North Korea has claimed that it successfully tested a new hypersonic missile called Hwasong-8 on Tuesday.
State media said the new missile was one of the “five most important” new weapons systems laid out in its five-year military development plan.
They called the missile a “strategic weapon”, which usually means it has nuclear capabilities.
Tuesday’s launch is another indication of Pyongyang’s growing weapons technology amid strict sanctions.
“The development of this weapons system…[has increased] the nation’s capabilities for self-defence in every way,” North Korean state news outlet KCNA said.
Tuesday’s launch also saw North Korea introduce missile fuel ampoule for the first time – described by North Korea analyst Ankit Panda as a “significant milestone”.
The latest launch also marked the country’s third missile test this month. It has already revealed a new type of cruise missile, as a well as a new train-launched ballistic missile system.
Yesterday’s launch came as its North Korean envoy Kim Song defended the country’s right to develop weapons at the annual UN General Assembly in New York.
Mr Kim said the country was “building up our national defence in order to defend ourselves and reliably safeguard the security and peace of the country”.
What is a hypersonic missile?
Hypersonic missiles are much faster and more agile than normal ones, making them much harder for missile defence systems to intercept,
KCNA said the test launch confirmed the “navigational control and stability of the missile”.
Mr Panda, a Stanton Senior Fellow at the Carnegie Endowment for International Peace, said it was difficult at this point to assess the “precise capabilities” of the missile, but added that it could “presumably present a very different challenge for missile defence from traditional ballistic missiles”.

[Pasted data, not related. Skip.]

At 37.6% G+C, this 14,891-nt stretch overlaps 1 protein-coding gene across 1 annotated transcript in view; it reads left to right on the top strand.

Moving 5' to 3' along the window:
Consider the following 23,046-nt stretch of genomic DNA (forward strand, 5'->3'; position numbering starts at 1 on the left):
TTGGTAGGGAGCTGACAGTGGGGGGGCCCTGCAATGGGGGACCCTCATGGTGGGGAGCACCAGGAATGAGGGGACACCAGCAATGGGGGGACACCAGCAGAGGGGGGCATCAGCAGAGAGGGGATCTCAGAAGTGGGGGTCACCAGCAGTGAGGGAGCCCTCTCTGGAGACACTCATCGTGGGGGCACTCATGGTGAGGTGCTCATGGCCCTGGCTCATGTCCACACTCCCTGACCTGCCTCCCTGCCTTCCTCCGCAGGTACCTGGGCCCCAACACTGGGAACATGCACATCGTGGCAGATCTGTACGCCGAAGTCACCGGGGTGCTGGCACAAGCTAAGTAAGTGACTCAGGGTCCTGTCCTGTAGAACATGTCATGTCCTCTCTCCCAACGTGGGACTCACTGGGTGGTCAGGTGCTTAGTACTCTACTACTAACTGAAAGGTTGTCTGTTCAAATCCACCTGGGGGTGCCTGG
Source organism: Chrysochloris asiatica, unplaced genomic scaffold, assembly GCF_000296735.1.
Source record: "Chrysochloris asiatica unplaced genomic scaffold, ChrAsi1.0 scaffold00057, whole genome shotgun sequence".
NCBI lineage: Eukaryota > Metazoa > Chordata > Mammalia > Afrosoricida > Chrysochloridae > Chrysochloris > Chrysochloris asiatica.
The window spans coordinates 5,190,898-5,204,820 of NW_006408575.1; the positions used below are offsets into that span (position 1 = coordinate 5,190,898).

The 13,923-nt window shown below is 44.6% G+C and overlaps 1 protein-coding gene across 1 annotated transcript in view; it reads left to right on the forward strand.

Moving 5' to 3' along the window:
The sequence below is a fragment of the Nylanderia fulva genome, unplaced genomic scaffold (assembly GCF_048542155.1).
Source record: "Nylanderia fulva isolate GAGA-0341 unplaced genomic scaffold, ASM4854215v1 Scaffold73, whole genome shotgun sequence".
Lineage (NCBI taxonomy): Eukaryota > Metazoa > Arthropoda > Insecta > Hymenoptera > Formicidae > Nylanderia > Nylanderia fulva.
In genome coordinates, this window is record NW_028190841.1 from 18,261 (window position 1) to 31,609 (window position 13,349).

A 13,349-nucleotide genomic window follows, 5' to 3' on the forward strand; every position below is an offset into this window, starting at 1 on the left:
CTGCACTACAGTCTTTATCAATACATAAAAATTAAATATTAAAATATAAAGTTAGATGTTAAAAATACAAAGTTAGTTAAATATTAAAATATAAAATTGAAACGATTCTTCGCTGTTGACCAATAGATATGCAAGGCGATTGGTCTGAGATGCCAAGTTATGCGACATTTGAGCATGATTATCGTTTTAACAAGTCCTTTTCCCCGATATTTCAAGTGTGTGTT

North Korea has also introduced missile fuel ampoule – a technology that allows missiles that can be pre-fuelled and then sent to the field in canisters. This means it could potentially stay launch-ready for years.
This addition means the weapon would be ready to be fired straight away. If it doesn’t need to be fuelled out in the field, it means the launch time is much quicker. The quicker launch time also means it’s more difficult for other countries to make a pre-emptive strike.
North Korean leader Kim Jong-un had at an earlier meeting in January declared that scientists had “finished research” into developing hypersonic gliding warheads. Tuesday’s test was the first for this new system.
“The push to develop a hypersonic glider isn’t all too surprising given that Kim Jong Un had indicated this back in January,” said Mr Panda.
“This is, however, a reminder that Mr Kim’s missile ambitions are far from having run their course.”
However, South Korea’s Joint Chiefs of Staff said they believe this hypersonic missile is still at an early stage of development and it will take a considerable period of time before it can be deployed in combat. They added that both South Korea and the US are currently capable of detecting and intercepting this missile.
What do we know about North Korea’s weapons program?
North Korea’s recent tests – this was the third one fired this month alone – indicate that it is ramping up its weapons program.
The US has been calling for North Korea to give up its nuclear weapons, and Pyongyang’s relationship with President Joe Biden’s administration has so far been fraught with tension.
Japan and North Korea also have enduring tensions rooted in Japan’s 35-year colonisation of Korea, Pyongyang’s pursuit of nuclear and missile programmes, and the North’s past abduction of Japanese citizens.
Despite this, Pyongyang seems determined to prove it will continue to develop new weapons systems, saying they are needed for its own self-defence.
It has also repeatedly accused South Korea of double standards over military activities.
South Korea recently tested its first submarine-launched ballistic missile, which it said was needed as deterrence against North Korea’s “provocations”.
Last month the UN atomic agency said North Korea appeared to have restarted a reactor which could produce plutonium for nuclear weapons, calling it a “deeply troubling” development.